Catching the wave with light
Some information on how interferometric detectors such as LIGO or GEO600 work
An article by Peter Aufmuth
Gravitational waves, disturbances in the fabric of spacetime that travel at the speed of light in a wave-like manner, are among the most fascinating predictions of general relativity. Correspondingly great is the desire to detect these waves directly. The earliest detectors were so-called resonant detectors (see the spotlight topic Small vibrations). This spotlight topic is all about today’s largest and most sensitive detectors. They are called interferometric detectors, and they have been proven to be the researcher’s best chance to detect gravitational waves.
Gravitational waves lead to rhythmic distortions of space (the simplest case can be seen in the animation on the page The rythm of geometry in the chapter Gravitational waves of Elementary Einstein). This distortion influences the time it takes a light signal to travel back and forth between two freely falling test masses. As the distance the light signal has to travel is stretched or squeezed, it takes the light a little more or a little less time to travel from one test mass to the other.
In the early 1970, physicists realized that there is a natural way to detect these kind of changes in light travel time: interferometers of the Michelson type. Such interferometers have two orthogonal “arms”, two different paths light can travel, and they can measure the time difference between the two portions of light that travel down one or the other arm. A gravitational wave stretches one arm and simultaneously squeezes the other and thus leads exactly to the kind of difference in travel time the Michelson interferometer is designed to measure. The following image shows the basic design for an interferometer as used in a gravitational wave detector, such as GEO600:
First is the light source, a type of laser developed especially for the purpose and whose frequency and intensity are highly stable. The incoming beam of laser light then reaches a beam splitter where, true to the name, it is split into two partial beams, one running up to mirror M1, one travelling on to mirror M2. At the mirrors M1/M2, the respective beams are reflected back towards the beam splitter. There, parts of the two beams travel on to the exit, below, and as those two partial beams are superimposed, interference effects result: depending on whether the wave-crests of the one beam meet up with wave-crests of the second, resulting in amplification, or whether the wave-crests of the first meet wave-troughs of the second beam, resulting in attenuation, the exit of the interferometer is either dark or bright.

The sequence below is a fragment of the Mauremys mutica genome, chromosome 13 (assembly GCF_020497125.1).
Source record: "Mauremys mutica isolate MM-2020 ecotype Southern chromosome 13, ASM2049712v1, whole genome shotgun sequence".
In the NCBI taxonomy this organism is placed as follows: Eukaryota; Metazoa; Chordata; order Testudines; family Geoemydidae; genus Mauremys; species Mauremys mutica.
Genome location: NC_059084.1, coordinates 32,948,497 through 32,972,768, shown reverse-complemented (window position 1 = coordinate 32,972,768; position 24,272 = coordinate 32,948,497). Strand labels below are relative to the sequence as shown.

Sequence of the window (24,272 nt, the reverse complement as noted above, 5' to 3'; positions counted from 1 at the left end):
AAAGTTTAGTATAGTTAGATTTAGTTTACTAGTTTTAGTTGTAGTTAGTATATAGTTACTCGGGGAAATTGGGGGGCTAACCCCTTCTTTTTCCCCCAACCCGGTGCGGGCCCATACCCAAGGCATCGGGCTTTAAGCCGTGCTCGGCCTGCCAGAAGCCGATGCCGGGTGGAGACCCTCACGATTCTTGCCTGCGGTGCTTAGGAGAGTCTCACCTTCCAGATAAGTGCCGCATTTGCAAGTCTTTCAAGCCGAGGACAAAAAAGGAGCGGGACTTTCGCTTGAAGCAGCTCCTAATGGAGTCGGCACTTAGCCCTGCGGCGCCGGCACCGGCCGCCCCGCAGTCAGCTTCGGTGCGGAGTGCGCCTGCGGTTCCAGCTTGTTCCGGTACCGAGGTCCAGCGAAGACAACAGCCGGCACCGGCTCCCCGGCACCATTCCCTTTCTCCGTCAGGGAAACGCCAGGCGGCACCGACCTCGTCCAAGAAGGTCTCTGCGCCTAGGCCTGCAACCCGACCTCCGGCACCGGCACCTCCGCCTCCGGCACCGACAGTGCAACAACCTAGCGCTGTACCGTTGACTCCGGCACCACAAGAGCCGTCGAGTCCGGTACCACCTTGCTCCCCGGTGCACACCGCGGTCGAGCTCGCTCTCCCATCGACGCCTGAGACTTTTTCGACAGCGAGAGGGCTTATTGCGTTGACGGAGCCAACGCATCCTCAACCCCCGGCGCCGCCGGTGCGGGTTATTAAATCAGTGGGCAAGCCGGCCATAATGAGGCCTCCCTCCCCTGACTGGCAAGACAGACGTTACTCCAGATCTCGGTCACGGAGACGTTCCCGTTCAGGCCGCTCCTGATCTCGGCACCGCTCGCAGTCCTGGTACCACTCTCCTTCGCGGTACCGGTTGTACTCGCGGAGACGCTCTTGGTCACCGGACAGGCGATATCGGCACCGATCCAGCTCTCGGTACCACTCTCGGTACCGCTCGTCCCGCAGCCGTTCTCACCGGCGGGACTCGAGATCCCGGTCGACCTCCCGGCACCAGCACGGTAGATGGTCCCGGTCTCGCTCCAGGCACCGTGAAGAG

Which of the two cases (or the many compromise cases in between) actually occurs depends on how long it takes a wave-crest to travel from the beam splitter to the mirror in question and back. In this way, tiniest differences in length between the two arms can lead to significant flucutations in brightness at the interferometer’s exit.
The combined partial waves that exit the interferometer are measured with the help of a photo-detector. The interferometric detector is adjusted exactly so that the light waves travelling along the two arms cancel each other out almost exactly at the exit (“destructive interference”), with wave-crests of the one in step with wave-troughs of the other. Correspondingly, the exit is almost completely dark. If a passing gravitational wave leads to changes in the arm-lengths (for instance, stretches one arm and squeezes the other), the situation changes, and the two light waves lose step. The result is a signal: an increase of brightness measured by the photodetector.